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Food from Genetically Engineered Plants: What Role for Metabolomics?—June 13, 2018

Chair: Norbert E. Kaminski, Michigan State University, East Lansing, MI

Co-Chair: Jason Dietz, US FDA CFSAN, College Park, MD

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Overview

New plant varieties intended for commercial release have routinely been examined for agronomic characteristics and product quality (e.g., taste and suitability for processing) prior to commercialization. Foods from varieties that have passed these premarket analyses have historically been safe. In addition to these analyses, food safety assessments of genetically engineered crops routinely include, among other analyses, a targeted compositional analysis typically comparing the levels of toxicants, anti-nutrients and key nutrients in food from the new variety to those in food historically consumed. The intent of this analysis is to determine whether there have been changes in the levels of key substances in the food that would be important from a nutritional or toxicological perspective. While the methods historically used for this assessment have been reliable, new methods (referred to as metabolic profiling or sometimes metabolomics) provide the ability to produce a molecular profile of new varieties that spans more substances than typically examined in the focused biochemical analysis. Although metabolic profiling may provide more data about the composition of food from a new variety, it is not certain that metabolic profiling would routinely improve predictability of food safety assessments.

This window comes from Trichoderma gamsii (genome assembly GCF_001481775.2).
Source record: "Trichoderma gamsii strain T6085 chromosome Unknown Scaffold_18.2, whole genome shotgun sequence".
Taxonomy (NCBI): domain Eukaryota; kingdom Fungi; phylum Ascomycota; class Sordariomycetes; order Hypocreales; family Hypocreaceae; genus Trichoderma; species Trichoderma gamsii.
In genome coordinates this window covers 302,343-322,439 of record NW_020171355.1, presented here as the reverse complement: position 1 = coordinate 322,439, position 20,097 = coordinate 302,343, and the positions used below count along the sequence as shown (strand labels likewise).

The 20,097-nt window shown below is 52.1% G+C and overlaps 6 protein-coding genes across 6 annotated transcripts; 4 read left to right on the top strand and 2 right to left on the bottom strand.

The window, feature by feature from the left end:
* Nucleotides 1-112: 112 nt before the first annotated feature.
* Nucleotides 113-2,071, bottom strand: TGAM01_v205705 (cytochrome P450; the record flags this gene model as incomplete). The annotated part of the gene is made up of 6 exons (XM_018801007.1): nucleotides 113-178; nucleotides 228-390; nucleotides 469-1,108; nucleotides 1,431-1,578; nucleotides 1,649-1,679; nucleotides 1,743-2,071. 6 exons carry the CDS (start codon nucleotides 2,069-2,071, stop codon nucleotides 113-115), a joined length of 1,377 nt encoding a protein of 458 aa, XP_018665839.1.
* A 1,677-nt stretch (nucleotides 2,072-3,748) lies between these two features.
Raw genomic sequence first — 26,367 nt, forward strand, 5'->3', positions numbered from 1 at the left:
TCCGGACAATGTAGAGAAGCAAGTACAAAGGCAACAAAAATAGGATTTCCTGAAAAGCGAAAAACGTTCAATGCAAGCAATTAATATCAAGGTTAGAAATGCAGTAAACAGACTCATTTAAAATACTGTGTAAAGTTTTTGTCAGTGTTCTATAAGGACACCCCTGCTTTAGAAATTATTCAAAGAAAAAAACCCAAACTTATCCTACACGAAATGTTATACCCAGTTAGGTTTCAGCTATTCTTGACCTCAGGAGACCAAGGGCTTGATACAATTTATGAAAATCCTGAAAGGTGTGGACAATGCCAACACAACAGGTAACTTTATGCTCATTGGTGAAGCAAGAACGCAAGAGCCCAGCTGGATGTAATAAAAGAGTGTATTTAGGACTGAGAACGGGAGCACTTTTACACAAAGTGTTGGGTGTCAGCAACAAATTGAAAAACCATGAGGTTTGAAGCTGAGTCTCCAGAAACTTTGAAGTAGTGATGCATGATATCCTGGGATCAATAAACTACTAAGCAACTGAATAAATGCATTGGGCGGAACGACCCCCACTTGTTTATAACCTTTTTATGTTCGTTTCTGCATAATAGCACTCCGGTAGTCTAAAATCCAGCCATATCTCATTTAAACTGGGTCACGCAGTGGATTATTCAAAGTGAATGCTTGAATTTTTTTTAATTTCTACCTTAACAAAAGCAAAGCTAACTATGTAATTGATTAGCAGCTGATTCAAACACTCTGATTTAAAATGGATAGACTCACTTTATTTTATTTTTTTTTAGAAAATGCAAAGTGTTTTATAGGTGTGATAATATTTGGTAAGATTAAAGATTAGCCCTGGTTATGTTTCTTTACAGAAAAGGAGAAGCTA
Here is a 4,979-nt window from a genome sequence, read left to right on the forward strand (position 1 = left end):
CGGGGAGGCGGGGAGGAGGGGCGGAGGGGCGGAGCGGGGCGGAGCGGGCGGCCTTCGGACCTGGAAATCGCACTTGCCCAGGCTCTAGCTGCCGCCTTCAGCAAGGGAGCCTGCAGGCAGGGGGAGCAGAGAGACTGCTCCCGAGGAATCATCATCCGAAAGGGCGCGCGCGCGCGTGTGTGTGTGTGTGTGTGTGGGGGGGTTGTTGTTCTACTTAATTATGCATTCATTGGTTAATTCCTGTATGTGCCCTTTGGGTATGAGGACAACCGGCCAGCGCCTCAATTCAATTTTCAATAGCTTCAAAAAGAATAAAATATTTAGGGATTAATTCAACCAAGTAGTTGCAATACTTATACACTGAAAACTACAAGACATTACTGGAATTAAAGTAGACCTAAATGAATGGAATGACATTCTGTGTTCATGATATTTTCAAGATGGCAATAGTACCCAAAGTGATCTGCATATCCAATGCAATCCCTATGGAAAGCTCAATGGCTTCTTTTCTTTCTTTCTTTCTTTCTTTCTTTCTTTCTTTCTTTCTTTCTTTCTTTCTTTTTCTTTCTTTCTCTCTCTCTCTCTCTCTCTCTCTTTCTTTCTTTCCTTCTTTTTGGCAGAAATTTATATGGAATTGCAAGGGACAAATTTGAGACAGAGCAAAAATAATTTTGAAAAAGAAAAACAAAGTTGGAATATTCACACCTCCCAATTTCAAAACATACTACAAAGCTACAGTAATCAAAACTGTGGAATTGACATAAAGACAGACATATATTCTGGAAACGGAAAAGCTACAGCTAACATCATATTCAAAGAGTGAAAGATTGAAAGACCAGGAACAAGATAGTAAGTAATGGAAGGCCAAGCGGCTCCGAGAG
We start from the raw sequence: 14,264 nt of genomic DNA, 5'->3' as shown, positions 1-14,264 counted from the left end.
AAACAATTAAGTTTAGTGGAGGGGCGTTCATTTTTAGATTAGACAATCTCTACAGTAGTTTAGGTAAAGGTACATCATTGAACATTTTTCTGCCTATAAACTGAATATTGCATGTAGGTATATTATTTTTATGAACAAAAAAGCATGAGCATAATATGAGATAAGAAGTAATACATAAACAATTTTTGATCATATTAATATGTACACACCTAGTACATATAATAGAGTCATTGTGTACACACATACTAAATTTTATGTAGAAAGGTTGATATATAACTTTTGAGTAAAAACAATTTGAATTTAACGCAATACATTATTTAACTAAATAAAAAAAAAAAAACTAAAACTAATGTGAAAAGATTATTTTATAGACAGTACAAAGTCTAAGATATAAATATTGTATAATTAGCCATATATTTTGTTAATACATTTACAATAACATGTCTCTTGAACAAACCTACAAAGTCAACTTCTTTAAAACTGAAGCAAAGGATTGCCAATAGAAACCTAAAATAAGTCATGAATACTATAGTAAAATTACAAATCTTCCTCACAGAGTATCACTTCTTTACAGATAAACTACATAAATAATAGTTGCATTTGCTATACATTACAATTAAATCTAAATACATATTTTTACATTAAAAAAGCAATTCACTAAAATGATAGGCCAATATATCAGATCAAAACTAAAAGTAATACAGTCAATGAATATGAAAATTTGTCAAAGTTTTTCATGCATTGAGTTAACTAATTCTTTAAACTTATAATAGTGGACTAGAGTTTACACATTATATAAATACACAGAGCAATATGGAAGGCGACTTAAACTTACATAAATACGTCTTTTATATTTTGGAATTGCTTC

Plant composition may be affected by a wide range of factors (e.g., genetics, environment, life stage, etc.) that have not historically precipitated food safety issues in new varieties. Only in notable exceptions has food from new plant varieties contained harmful levels of endogenous substances. This colloquium will describe the premarket safety assessments performed for foods from genetically engineered plants and examine the scientific factors important when considering whether metabolic profiling data would have utility or added value in the safety assessment of food from genetically engineered plants.